Writing Mini-Lessons: Breaking Lines and Stanzas and Punctuating


“I cannot say too many times how powerful the techniques of line
length and line breaks are. You cannot swing the lines around, or fling
strong-sounding words, or scatter soft ones, to no purpose.”
~ Mary Oliver (on lines in poetry)

“The main thing is to make rooms that are big enough to be useful,
shapely enough to be attractive, and not so empty as to be disappointing.”
~ Ron Padgett (on stanzas)

One of the most visually noticeable things about poems is that they look different from prose (or non-poems).  Poems have shorter lines than paragraphs, and they are surrounded by white space.  The place where a poet chooses to end one line and begin another is called a line break.  Thus, the ends of lines are called line breaks.  Another of a poem’s divisions is the stanza, which is a grouping of two or more lines within a poem.  The space between stanzas is known as a stanza break.  Poetry is the only genre in which form matters as much as content.

Beginning writers of free verse poetry are often confounded by line breaks and how to handle them.  More rule-bound poetry offers writers greater certainty about where each line should end:  lines end after a certain number of syllables or with words that rhyme.  Free verse is more free form, and therefore, offers no such formulaic answers.  Yet, line breaks and stanza breaks are of critical importance to a poem.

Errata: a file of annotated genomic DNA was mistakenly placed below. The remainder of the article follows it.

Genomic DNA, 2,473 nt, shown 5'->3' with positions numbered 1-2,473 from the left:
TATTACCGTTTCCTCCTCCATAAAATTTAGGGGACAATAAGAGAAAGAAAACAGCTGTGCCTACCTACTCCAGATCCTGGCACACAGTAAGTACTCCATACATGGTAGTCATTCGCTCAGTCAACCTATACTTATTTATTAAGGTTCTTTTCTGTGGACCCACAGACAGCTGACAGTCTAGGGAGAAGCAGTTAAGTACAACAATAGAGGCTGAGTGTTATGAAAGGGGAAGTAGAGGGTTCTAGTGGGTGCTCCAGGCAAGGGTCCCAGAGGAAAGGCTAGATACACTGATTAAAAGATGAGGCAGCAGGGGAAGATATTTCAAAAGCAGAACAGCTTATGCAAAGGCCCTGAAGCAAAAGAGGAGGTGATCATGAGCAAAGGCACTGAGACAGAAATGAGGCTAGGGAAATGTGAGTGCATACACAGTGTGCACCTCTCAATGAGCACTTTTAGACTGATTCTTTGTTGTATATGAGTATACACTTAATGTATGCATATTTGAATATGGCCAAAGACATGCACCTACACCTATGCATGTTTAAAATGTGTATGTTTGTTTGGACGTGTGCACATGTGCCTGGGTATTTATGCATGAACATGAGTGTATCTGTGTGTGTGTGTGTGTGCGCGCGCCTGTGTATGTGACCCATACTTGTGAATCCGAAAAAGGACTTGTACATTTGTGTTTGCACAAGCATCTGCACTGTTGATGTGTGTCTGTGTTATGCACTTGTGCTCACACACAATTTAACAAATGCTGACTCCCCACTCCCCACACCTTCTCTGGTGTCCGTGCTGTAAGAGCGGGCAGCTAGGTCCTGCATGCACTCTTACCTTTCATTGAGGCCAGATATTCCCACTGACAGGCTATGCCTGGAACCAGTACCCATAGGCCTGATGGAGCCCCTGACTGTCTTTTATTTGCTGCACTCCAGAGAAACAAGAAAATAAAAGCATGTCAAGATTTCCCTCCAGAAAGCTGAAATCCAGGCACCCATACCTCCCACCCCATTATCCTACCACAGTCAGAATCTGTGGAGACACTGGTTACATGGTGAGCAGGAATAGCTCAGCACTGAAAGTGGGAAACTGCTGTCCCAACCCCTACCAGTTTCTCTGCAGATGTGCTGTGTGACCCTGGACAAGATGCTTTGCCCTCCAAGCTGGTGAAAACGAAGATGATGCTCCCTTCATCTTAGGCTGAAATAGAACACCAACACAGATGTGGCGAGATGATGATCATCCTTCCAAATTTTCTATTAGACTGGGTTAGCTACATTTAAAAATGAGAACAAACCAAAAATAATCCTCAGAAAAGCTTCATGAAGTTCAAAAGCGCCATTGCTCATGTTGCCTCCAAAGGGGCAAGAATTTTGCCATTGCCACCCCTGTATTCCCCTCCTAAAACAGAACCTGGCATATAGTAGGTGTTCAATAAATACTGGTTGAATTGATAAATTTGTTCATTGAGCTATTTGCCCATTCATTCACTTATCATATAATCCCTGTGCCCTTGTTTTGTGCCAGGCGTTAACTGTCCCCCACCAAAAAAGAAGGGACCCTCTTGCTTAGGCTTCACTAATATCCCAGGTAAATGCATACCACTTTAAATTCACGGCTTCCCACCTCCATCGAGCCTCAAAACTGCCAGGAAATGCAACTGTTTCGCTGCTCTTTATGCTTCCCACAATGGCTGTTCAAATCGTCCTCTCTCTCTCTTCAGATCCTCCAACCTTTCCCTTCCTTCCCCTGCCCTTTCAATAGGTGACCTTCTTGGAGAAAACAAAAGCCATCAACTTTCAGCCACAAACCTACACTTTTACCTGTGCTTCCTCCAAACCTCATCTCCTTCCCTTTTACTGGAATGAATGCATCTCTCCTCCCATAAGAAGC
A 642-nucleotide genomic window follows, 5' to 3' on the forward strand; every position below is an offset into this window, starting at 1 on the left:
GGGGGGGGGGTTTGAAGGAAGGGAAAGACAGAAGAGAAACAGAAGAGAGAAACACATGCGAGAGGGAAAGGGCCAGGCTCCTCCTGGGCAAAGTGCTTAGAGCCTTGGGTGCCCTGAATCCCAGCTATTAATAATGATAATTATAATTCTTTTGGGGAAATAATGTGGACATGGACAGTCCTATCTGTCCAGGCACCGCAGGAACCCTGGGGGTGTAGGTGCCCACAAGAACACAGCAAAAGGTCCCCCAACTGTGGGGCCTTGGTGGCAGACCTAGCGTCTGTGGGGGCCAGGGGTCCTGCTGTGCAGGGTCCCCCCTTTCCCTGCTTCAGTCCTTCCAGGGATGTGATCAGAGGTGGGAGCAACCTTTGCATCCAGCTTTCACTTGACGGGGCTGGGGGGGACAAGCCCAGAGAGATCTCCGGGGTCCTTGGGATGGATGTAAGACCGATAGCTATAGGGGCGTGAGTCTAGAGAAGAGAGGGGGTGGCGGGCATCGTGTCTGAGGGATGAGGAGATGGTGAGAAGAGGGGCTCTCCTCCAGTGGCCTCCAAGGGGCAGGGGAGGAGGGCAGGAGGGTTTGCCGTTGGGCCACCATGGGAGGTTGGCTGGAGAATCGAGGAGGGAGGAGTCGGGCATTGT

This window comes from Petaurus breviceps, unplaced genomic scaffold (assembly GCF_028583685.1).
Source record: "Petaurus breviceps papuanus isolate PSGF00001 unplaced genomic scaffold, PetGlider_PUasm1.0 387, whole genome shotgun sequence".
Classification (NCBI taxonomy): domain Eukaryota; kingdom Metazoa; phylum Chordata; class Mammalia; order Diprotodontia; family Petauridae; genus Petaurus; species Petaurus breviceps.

Line breaks set the rhythm of a poem and create the white space and shape of the poem. These line breaks and white space help the reader know how to read a poem out loud or silently.  Free verse poems generally have line breaks that emphasize the pauses a reader’s voice might make:  line breaks signal the briefest of rests, breaths, or silences.  This infinitesimal pause indicated by a line break honors the rhythm and emphasis placed there by the poet.  Furthermore, most poets end their lines on strong words: nouns, verbs, adjectives, or adverbs.  Slicing a line at a weak word (an article, conjunction, or preposition) forces the reader to pause at an insignificant moment in the poem, rather than at a point of meaning.

Line and stanza breaks are ultimately up to the poet, so how do you choose which words belong together on a line?  How do your mind, eyes, ears, and lungs help you choose?  First, remember that poetry is meant to be spoken.  Then think of the emphasis you want to give your words.  Explore breaking the line at different places, whisper reading to yourself, to see which line break gives your poem the rhythm and meaning you most desire.

Try to draft your free verse poems in lines.  You will revise later by shortening, lengthening, and moving lines, but it is wonderful to visualize your draft as a poem, rather than as prose, from the very start.  If that is too challenging for now, it is fine to write your poem first as prose, and then go back into the draft and divide it into lines, and then revise and polish based on those breaks.

As you work on line breaks, stanzas, and punctuation, consider the following: